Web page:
Pawn shops usually accept gold and silver jewelry, but, after the financial crisis in 2008, some pawn shops began accepting high quality wines. “Pawning Wine: Paris Hock Shops Accept Wine” was a news story in May 2008.
Pawn shops in New York and London soon followed those in Paris by accepting wine. “Pawnshops for prosperous accept wine as collateral” was a Reuters news story in February 2012. “Liquid assets: the rise of wine pawning” was a story in The Telegraph (UK) in August 2013.
Paris Hock Shops Accept Wine
By Rose A. Valenta
Published: Mar 28, 2008
For the first time in history, pawn shops in Paris that normally only accept antique family heirlooms are accepting wine. According to experts, the Credit Municipal de Paris is located in a building that â€œhappens to have 18th century cellars below ground, providing the perfect storage area for the pawned wine.â€ Recently, a bottle of Domaine de la Romanee Conti was hocked for â‚¬5,000.
Topix Wine News: Sign of the times: Struggling French pawning off grands crus as: http://tinyurl.com/oaoc4m Full http://tinyurl.com/psbtf4
2:01 PM - 13 May 09
Pawnshops for prosperous accept wine as collateral
By Leslie Gevirtz
NEW YORK | Wed Feb 22, 2012 4:36pm EST
(Reuters) - Some U.S. pawnbrokers are taking liquid assets - literally.
Along with family jewels and fine art they will accept wines as collateral for loans to help ease cash shortages of businesses and people on all rungs of the economic ladder.
“You’d be amazed by how many wealthy individuals have terrible credit ratings,” said Jordan Tabach-Bank, head of Beverly Loan Co. in Beverly Hills, California.
“And besides, if you go to a bank, it can take weeks or months to get a loan. When we make a loan, it’s usually the same day,”
British-based pawnbroker, borro.com, recently lent $120,000 in exchange for 128 bottles of Chateau d’Yquem, which had an estimated worth of $250,000.
‘Wine Loans’ Squeeze Liquidity from Your Cellar
Published: Thursday, 29 Nov 2012 | 11:00 AM ET
By: Izabella Kaminska, Financial Times
“Some people call it pawning, and to be honest we started off describing it as a peer-to-peer service, but now I really prefer to call it collateralised lending,” he says.
Burton came up with idea after reading an article about the booming pawning industry and the rush for high-value security loans against such things as sports cars and art work.
“I thought, why can’t we lend against wine? After all it was a lot easier to value a bottle of Petrus than an Aston Martin and with Liv-Ex publishing current market prices across the globe, pricing is very transparent,” he says.
August 18, 2013 7:46 am
Fine wines pawned for ready cash
By Ellen Kelleher
Investors who desperately need cash are pawning their bottles of Château Haut-Brion, Lafite Rothschild, Margaux and Mouton Rothschild.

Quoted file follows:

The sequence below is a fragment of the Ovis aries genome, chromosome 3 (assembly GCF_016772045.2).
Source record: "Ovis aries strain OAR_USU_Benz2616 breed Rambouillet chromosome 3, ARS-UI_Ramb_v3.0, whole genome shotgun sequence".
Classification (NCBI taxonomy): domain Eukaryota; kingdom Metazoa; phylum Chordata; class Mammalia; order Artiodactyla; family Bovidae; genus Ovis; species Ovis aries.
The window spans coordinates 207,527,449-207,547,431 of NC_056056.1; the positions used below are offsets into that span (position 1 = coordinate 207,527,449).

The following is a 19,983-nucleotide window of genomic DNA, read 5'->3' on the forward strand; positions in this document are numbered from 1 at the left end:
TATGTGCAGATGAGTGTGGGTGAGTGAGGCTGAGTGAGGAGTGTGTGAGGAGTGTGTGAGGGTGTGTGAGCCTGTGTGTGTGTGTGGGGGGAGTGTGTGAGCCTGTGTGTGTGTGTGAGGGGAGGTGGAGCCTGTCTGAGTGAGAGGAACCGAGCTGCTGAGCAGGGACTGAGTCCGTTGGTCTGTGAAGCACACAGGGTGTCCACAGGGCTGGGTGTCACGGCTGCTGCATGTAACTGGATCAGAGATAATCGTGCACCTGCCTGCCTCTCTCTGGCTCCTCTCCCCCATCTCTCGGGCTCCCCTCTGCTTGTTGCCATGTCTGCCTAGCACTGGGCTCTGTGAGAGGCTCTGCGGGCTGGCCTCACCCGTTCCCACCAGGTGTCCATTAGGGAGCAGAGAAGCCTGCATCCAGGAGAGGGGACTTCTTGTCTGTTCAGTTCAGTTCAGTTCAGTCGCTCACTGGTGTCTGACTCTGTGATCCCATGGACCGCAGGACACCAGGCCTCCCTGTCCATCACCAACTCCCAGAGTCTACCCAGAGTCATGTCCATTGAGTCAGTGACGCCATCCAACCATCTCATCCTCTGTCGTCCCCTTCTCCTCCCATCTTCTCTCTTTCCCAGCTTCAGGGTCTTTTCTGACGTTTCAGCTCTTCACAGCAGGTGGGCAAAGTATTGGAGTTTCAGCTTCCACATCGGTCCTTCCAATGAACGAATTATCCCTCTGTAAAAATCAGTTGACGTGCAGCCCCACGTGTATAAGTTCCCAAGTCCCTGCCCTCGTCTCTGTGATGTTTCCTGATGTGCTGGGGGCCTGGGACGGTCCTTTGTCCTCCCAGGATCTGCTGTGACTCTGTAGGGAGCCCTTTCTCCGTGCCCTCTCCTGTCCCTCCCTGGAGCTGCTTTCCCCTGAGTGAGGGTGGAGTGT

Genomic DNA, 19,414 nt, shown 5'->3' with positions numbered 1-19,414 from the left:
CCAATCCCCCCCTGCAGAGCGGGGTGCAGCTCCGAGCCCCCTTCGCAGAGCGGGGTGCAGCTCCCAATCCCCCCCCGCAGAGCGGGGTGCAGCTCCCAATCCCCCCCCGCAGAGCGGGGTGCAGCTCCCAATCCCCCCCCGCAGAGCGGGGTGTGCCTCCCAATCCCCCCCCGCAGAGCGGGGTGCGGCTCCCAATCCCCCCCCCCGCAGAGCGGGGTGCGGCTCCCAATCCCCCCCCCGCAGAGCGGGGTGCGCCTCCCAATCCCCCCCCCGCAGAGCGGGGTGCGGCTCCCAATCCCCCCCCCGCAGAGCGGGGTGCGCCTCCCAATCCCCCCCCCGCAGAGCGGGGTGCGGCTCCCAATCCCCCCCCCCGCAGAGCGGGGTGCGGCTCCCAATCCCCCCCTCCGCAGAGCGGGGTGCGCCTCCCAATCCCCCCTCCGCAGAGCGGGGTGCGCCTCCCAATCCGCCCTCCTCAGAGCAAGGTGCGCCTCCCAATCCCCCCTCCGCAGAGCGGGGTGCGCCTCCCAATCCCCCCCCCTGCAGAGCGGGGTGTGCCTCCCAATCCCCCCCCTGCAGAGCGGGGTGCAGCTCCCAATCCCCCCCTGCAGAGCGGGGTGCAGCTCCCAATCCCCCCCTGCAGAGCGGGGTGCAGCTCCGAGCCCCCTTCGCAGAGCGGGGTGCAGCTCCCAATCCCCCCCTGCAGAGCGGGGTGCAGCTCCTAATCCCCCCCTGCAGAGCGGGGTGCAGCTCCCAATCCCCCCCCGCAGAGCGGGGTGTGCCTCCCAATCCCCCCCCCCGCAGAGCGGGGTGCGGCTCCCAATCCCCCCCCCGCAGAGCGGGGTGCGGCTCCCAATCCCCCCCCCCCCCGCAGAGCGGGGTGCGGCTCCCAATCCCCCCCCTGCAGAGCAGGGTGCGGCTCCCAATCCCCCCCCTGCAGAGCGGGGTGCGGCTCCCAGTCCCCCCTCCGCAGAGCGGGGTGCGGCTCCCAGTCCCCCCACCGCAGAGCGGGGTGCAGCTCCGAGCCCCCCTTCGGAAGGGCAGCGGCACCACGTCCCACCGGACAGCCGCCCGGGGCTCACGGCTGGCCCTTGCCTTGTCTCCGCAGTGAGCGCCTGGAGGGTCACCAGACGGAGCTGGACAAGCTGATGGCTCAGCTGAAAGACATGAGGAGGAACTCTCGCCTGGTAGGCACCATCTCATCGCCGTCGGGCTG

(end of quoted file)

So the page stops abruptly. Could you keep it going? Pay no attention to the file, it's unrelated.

As the sluggish economy drags on, the practice of parting with fine wines for a few months to secure short-term loans of $100,000 or more at interest rates of 2.5 to 4 per cent a month is gaining traction, said Paul Aitken, founder and chief executive of Borro, a Manhattan lender.
Using red to get back in the black
Needy Oenophiles Pawning Prize Bottles Of Wine For Cash
By Chris Morran August 20, 2013
Eight years ago, it seemed like everyone in New York City was operating a hedge fund, and many of those suddenly rich folks splurged on necessities like rare bottles of wine. Then things went sour and these briefly wealthy types had to relocate the contents of their wine cellars to a storage unit. Realizing that cash-in-hand may be more helpful than bottles of wine they may never drink, some are using their prize wine collections as collateral on short-term loans.
The Telegraph (UK)
Liquid assets: the rise of wine pawning
Releasing cash by selling top quality wine has never been easier, with a global marketplace readily accessible online.
By Victoria Moore
7:00AM BST 30 Aug 2013
Yes – the pawnbroker, now moving into Château Cheval Blanc and Côte d’Or as more people in need of swift cash rootle through their cellar records and ask to secure loans against what you might call their liquid assets.
“We’ve seen quite a lot of it in the past three years or so,” says Rob Davies of the National Pawnbrokers Association.
One of those is Prestige Pawnbrokers, whose headquarters are in Weybridge, Surrey, and who have opened a new office in Richmond.
“This area is growing – there are similar patterns as in loans offered against fine art,” says chief executive James Constantinou. “Our borrowers are savvy, passionate about the wines they’ve bought or collected … they’re often businessmen who did well pre-recession – well enough, anyway, to afford to buy good wine – and who are looking to raise capital in the short term.”
Apparently, Brits are increasingly pawning wine to raise cash: http://bit.ly/17tWqQI
7:24 AM - 31 Aug 13